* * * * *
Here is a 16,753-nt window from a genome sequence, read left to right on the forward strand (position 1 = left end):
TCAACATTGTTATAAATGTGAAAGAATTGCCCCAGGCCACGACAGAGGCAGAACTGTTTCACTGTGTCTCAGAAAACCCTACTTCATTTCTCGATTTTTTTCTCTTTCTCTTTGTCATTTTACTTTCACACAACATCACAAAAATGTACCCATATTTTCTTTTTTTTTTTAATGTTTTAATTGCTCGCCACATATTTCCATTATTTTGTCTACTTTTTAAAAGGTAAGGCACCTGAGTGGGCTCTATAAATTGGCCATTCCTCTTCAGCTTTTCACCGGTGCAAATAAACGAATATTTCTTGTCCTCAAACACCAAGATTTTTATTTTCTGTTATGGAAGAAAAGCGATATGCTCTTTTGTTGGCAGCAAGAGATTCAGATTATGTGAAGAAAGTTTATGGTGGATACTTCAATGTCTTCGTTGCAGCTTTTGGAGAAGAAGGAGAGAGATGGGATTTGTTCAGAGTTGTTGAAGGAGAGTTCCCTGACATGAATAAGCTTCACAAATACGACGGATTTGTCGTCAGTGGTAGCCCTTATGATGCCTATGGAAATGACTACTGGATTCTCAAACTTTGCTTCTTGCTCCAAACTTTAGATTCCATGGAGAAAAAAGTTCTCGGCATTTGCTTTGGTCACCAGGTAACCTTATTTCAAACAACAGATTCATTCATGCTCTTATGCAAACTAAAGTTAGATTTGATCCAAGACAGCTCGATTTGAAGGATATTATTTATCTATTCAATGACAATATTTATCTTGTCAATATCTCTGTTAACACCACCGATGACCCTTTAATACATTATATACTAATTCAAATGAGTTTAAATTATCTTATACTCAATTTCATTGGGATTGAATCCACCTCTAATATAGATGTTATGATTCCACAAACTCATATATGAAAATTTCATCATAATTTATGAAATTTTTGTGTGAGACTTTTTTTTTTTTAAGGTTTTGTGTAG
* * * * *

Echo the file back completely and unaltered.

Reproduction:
Here is a 16,753-nt window from a genome sequence, read left to right on the forward strand (position 1 = left end):
TCAACATTGTTATAAATGTGAAAGAATTGCCCCAGGCCACGACAGAGGCAGAACTGTTTCACTGTGTCTCAGAAAACCCTACTTCATTTCTCGATTTTTTTCTCTTTCTCTTTGTCATTTTACTTTCACACAACATCACAAAAATGTACCCATATTTTCTTTTTTTTTTTAATGTTTTAATTGCTCGCCACATATTTCCATTATTTTGTCTACTTTTTAAAAGGTAAGGCACCTGAGTGGGCTCTATAAATTGGCCATTCCTCTTCAGCTTTTCACCGGTGCAAATAAACGAATATTTCTTGTCCTCAAACACCAAGATTTTTATTTTCTGTTATGGAAGAAAAGCGATATGCTCTTTTGTTGGCAGCAAGAGATTCAGATTATGTGAAGAAAGTTTATGGTGGATACTTCAATGTCTTCGTTGCAGCTTTTGGAGAAGAAGGAGAGAGATGGGATTTGTTCAGAGTTGTTGAAGGAGAGTTCCCTGACATGAATAAGCTTCACAAATACGACGGATTTGTCGTCAGTGGTAGCCCTTATGATGCCTATGGAAATGACTACTGGATTCTCAAACTTTGCTTCTTGCTCCAAACTTTAGATTCCATGGAGAAAAAAGTTCTCGGCATTTGCTTTGGTCACCAGGTAACCTTATTTCAAACAACAGATTCATTCATGCTCTTATGCAAACTAAAGTTAGATTTGATCCAAGACAGCTCGATTTGAAGGATATTATTTATCTATTCAATGACAATATTTATCTTGTCAATATCTCTGTTAACACCACCGATGACCCTTTAATACATTATATACTAATTCAAATGAGTTTAAATTATCTTATACTCAATTTCATTGGGATTGAATCCACCTCTAATATAGATGTTATGATTCCACAAACTCATATATGAAAATTTCATCATAATTTATGAAATTTTTGTGTGAGACTTTTTTTTTTTTAAGGTTTTGTGTAG